Tell them about Amy Beach’s perseverance while composing her piano concerto, even though women weren’t thought to be capable of that at the time.
Thrill them with the account of the riot that broke out when Igor Stravinsky premiered The Rite of Spring.
Regal them with tales of Erik Satie’s brilliant eccentricity, or take them back in time to the Siege of Leningrad, when Dmitri Shostakovich’s seventh symphony gave hope and strength to an entire city that was fighting for survival.
Let them know that music is worth learning, worth practicing, worth fighting for, and that for centuries people have done just that.
5. Learn Their Learning Style
Not every student learns in the same way. I found that out right away as a teacher.
The visual learners learn by seeing. They love graphs, pictures, illustrations, and watching you play so they can model it.
Auditory learners learn by hearing. They enjoy stories, ear-training games, clapping along with rhythms, and listening to you play so they can match what they hear.
Kinesthetic learners learn by doing. They love trying new things on the instrument to see how it feels. Any kind of hands-on game or exercise will be a hit with them, and will probably help them retain the information better than demonstrations or verbal instruction ever could.
If you can get to know your student’s learning style and incorporate it into the lesson, they’re much more likely to both remember what you taught them and be enthusiastic about it.
4. Work Toward Some Goals
It can be hard for both teacher and student to stay motivated and engaged if it feels like each lesson is the same, but with different pieces.
Once great way to get your students excited about music is to set goals for them and work together to meet them.
For even better results, have your student help you set some of the goals.
Is there a piece they really want to learn? Make a step-by-step plan to work up to it.
If your student loves jazz music, find a jazz method book and go to town! Maybe you can work towards playing one of the pieces at an upcoming recital.
Does your student love music from the Romantic period? Set a goal for them to learn one piece by every major Romantic composer.
Setting goals and working towards them will increase your student’s feeling of accomplishment and get them excited about music all over again.
3. Play Familiar Songs
I’m all for broadening a student’s musical horizons with new pieces that they haven’t heard of, but the fact remains that most kids love playing songs they already know.
There’s a reason why Jingle Bells and Old MacDonald have been popular among children for so long. They are easy to play, fun to sing, and just goofy enough to hold a child’s attention.
I’m not suggesting that we abandon our etude books and sonata collections – those are important for students too! But including a fun, familiar tune in the lesson plan here and there will give your students an extra boost of morale.
Auditory learners especially love playing music that they’ve heard before, and there is an additional benefit to playing familiar songs: it helps kids understand what the music they already know by heart looks like on paper. That might give their rhythm and note-reading comprehension a boost.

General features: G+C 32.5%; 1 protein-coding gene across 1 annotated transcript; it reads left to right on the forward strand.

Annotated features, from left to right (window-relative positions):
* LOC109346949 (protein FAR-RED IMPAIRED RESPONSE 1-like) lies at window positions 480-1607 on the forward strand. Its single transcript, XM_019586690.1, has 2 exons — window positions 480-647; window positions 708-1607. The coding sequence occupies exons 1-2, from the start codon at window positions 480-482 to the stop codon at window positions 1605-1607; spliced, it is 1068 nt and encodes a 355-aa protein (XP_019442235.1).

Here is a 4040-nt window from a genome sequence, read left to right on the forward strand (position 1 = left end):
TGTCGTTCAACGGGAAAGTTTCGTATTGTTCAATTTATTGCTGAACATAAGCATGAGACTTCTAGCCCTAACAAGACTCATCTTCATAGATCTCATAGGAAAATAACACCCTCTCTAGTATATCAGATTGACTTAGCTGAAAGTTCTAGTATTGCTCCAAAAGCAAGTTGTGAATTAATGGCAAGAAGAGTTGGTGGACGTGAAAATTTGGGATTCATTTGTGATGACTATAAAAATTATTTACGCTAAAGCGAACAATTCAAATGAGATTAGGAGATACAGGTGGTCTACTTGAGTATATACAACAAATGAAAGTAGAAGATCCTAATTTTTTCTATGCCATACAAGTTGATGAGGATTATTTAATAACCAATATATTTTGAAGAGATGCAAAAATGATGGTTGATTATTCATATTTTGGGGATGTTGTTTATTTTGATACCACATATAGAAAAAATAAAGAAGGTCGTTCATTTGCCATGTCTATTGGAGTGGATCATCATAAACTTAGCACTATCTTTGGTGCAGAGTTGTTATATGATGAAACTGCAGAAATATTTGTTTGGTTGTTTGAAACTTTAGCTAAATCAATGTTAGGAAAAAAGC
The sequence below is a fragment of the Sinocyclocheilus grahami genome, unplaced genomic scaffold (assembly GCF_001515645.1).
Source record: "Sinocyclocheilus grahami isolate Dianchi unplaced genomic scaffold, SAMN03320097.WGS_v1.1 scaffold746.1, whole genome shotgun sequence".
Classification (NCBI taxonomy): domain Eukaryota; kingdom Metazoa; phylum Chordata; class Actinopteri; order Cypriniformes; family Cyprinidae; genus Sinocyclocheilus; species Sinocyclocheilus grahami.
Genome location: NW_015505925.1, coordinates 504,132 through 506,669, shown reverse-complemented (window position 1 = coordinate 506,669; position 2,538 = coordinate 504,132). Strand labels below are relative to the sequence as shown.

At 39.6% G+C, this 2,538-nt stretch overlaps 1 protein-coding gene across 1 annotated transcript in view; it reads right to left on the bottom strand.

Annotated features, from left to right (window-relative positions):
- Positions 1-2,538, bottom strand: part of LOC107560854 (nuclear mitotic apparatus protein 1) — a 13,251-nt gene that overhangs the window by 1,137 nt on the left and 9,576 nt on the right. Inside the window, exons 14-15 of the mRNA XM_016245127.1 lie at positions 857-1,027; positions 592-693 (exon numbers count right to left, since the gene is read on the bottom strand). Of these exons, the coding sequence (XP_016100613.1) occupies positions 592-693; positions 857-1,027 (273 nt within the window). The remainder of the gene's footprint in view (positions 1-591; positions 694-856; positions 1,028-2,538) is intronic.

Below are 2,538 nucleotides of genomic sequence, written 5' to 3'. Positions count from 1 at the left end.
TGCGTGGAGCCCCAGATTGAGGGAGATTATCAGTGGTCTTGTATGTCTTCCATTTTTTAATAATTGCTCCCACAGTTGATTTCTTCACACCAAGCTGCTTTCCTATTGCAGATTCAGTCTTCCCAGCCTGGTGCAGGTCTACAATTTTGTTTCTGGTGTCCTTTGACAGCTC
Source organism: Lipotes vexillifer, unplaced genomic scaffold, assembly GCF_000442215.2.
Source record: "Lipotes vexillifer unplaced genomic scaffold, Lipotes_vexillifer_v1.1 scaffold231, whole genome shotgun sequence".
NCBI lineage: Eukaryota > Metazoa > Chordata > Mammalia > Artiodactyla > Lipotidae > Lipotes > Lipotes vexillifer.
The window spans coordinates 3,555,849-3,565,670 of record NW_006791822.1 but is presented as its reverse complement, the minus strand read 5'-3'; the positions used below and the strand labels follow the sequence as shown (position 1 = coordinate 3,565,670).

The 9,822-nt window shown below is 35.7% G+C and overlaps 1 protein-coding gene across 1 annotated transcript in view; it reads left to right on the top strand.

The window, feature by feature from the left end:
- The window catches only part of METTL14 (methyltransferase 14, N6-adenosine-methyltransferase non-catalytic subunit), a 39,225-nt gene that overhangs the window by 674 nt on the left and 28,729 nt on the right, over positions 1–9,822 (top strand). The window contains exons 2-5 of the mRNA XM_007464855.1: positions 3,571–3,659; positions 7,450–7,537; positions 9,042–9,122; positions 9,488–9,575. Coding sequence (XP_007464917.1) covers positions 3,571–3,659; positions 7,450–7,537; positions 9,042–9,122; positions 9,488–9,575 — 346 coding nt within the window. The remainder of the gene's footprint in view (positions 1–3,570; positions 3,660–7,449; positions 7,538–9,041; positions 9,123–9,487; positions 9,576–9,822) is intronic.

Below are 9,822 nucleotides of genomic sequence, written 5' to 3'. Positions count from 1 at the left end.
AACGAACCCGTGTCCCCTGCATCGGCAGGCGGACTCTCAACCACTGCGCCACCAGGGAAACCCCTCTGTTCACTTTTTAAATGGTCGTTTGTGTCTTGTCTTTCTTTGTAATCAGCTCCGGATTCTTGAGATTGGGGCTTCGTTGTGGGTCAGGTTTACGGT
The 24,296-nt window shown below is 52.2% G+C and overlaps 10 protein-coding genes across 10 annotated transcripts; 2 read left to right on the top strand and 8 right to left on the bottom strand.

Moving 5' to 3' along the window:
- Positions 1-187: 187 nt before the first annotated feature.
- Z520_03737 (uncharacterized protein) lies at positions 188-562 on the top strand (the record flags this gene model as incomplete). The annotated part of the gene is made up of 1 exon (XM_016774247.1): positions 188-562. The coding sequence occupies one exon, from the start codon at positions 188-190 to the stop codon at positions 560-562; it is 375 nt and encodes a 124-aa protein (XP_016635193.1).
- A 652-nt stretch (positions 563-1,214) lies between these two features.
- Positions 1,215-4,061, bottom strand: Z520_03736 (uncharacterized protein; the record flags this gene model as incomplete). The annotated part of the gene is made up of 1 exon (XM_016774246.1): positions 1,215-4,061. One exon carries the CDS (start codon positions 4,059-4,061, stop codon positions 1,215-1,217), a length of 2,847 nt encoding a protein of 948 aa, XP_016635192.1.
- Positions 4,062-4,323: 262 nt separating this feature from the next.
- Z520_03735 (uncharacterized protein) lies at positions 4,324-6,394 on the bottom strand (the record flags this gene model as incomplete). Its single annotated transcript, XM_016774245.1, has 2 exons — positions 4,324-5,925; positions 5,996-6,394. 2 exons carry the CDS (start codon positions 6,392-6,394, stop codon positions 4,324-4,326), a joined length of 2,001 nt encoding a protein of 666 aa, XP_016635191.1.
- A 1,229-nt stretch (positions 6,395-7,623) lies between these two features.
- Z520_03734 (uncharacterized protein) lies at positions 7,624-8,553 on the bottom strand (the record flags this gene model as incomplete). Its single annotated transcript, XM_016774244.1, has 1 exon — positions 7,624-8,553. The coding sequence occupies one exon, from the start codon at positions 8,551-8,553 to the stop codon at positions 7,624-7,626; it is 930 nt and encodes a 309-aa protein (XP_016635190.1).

It also might motivate them to practice more, and what teacher doesn’t love that?
2. Make It a Challenge
Most kids love a good challenge. They will likely be more excited about learning something new if you make it sound like a obstacle to be overcome instead of a duty to be fulfilled.
If they’re struggling with something (or just feeling particularly unmotivated to learn it), try making it into a challenge for them.
Maybe they have to learn to play ten pieces at tempo with the metronome by the end of the year.
Maybe you can hold a studio-wide note-reading competition, or have them try to beat their own best time when identifying notes on a staff.
Get as creative as you’d like, and see if your students are up to the challenge!
1. Be Excited About Music
I’ve saved the best for last. In order to get your students excited about music, you have to be excited too!
Children are smart, and they can tell if we are really eager to be there teaching them all these wonderful things or if we are just going through the motions.
Of course, sometimes it can be easy to go through the motions without even realizing it because we give so many lessons that it just becomes routine for us. Try to be intentional about letting your students know that you’re enthusiastic about both teaching music and teaching them.
Try playing your favorite piece for them sometime, and tell them why you love it. Point out your favorite part.
Let them know that the D major scale they’re learning is your favorite scale, or that you love pieces with lots of staccato notes, or that it’s a lot of fun to play fortissimo.
Never underestimate the power of a positive influence. If you can show how much you love playing music, you might intrigue them and make them want to do what you do.
Remember, enthusiasm is contagious!
What is your favorite way to get your students excited about music? Let me know in the comments!